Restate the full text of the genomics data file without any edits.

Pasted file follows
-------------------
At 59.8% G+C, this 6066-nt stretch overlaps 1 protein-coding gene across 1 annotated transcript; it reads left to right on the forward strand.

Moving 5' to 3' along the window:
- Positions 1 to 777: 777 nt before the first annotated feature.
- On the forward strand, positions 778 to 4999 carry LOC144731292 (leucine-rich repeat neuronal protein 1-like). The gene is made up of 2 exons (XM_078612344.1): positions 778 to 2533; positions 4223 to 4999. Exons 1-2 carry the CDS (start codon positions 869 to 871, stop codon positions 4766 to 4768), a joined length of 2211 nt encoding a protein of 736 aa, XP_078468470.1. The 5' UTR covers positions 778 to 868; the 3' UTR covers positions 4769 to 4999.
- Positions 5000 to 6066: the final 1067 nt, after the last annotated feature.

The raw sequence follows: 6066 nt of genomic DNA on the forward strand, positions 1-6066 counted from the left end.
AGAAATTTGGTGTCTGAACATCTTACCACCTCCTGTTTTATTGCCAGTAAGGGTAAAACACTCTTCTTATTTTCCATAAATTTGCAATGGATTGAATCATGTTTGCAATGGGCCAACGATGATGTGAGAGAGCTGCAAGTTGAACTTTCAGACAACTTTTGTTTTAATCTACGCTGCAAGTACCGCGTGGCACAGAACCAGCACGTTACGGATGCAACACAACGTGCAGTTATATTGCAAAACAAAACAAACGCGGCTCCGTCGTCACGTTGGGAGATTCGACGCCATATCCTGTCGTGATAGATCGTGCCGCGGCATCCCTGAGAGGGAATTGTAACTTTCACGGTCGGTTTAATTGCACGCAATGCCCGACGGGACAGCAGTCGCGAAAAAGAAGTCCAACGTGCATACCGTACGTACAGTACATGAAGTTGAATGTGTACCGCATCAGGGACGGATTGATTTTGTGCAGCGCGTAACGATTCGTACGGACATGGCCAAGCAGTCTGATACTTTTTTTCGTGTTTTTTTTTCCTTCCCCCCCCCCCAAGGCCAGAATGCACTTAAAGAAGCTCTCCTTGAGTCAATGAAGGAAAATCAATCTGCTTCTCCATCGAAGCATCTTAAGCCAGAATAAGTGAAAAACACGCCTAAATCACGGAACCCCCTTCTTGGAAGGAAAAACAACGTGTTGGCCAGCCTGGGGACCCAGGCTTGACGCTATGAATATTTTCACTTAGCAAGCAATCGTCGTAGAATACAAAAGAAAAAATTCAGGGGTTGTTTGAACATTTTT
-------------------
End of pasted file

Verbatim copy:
At 59.8% G+C, this 6066-nt stretch overlaps 1 protein-coding gene across 1 annotated transcript; it reads left to right on the forward strand.

Moving 5' to 3' along the window:
- Positions 1 to 777: 777 nt before the first annotated feature.
- On the forward strand, positions 778 to 4999 carry LOC144731292 (leucine-rich repeat neuronal protein 1-like). The gene is made up of 2 exons (XM_078612344.1): positions 778 to 2533; positions 4223 to 4999. Exons 1-2 carry the CDS (start codon positions 869 to 871, stop codon positions 4766 to 4768), a joined length of 2211 nt encoding a protein of 736 aa, XP_078468470.1. The 5' UTR covers positions 778 to 868; the 3' UTR covers positions 4769 to 4999.
- Positions 5000 to 6066: the final 1067 nt, after the last annotated feature.

The raw sequence follows: 6066 nt of genomic DNA on the forward strand, positions 1-6066 counted from the left end.
AGAAATTTGGTGTCTGAACATCTTACCACCTCCTGTTTTATTGCCAGTAAGGGTAAAACACTCTTCTTATTTTCCATAAATTTGCAATGGATTGAATCATGTTTGCAATGGGCCAACGATGATGTGAGAGAGCTGCAAGTTGAACTTTCAGACAACTTTTGTTTTAATCTACGCTGCAAGTACCGCGTGGCACAGAACCAGCACGTTACGGATGCAACACAACGTGCAGTTATATTGCAAAACAAAACAAACGCGGCTCCGTCGTCACGTTGGGAGATTCGACGCCATATCCTGTCGTGATAGATCGTGCCGCGGCATCCCTGAGAGGGAATTGTAACTTTCACGGTCGGTTTAATTGCACGCAATGCCCGACGGGACAGCAGTCGCGAAAAAGAAGTCCAACGTGCATACCGTACGTACAGTACATGAAGTTGAATGTGTACCGCATCAGGGACGGATTGATTTTGTGCAGCGCGTAACGATTCGTACGGACATGGCCAAGCAGTCTGATACTTTTTTTCGTGTTTTTTTTTCCTTCCCCCCCCCCCAAGGCCAGAATGCACTTAAAGAAGCTCTCCTTGAGTCAATGAAGGAAAATCAATCTGCTTCTCCATCGAAGCATCTTAAGCCAGAATAAGTGAAAAACACGCCTAAATCACGGAACCCCCTTCTTGGAAGGAAAAACAACGTGTTGGCCAGCCTGGGGACCCAGGCTTGACGCTATGAATATTTTCACTTAGCAAGCAATCGTCGTAGAATACAAAAGAAAAAATTCAGGGGTTGTTTGAACATTTTT